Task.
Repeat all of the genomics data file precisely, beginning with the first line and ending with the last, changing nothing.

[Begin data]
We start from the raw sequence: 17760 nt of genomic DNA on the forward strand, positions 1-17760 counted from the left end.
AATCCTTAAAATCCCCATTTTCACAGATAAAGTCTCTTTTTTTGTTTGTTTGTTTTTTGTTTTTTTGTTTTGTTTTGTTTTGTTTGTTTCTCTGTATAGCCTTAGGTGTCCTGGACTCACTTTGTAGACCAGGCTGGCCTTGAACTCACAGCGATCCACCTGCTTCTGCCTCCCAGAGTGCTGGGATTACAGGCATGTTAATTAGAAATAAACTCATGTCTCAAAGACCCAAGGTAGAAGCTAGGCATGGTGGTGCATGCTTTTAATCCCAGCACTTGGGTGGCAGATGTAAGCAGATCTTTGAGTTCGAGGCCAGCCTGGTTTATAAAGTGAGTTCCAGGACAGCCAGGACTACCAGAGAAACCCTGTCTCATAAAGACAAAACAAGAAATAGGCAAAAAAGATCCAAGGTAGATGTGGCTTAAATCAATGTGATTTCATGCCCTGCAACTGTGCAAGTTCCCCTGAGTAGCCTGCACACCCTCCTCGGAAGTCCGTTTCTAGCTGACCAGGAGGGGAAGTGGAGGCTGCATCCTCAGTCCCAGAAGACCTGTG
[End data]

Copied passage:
We start from the raw sequence: 17760 nt of genomic DNA on the forward strand, positions 1-17760 counted from the left end.
AATCCTTAAAATCCCCATTTTCACAGATAAAGTCTCTTTTTTTGTTTGTTTGTTTTTTGTTTTTTTGTTTTGTTTTGTTTTGTTTGTTTCTCTGTATAGCCTTAGGTGTCCTGGACTCACTTTGTAGACCAGGCTGGCCTTGAACTCACAGCGATCCACCTGCTTCTGCCTCCCAGAGTGCTGGGATTACAGGCATGTTAATTAGAAATAAACTCATGTCTCAAAGACCCAAGGTAGAAGCTAGGCATGGTGGTGCATGCTTTTAATCCCAGCACTTGGGTGGCAGATGTAAGCAGATCTTTGAGTTCGAGGCCAGCCTGGTTTATAAAGTGAGTTCCAGGACAGCCAGGACTACCAGAGAAACCCTGTCTCATAAAGACAAAACAAGAAATAGGCAAAAAAGATCCAAGGTAGATGTGGCTTAAATCAATGTGATTTCATGCCCTGCAACTGTGCAAGTTCCCCTGAGTAGCCTGCACACCCTCCTCGGAAGTCCGTTTCTAGCTGACCAGGAGGGGAAGTGGAGGCTGCATCCTCAGTCCCAGAAGACCTGTG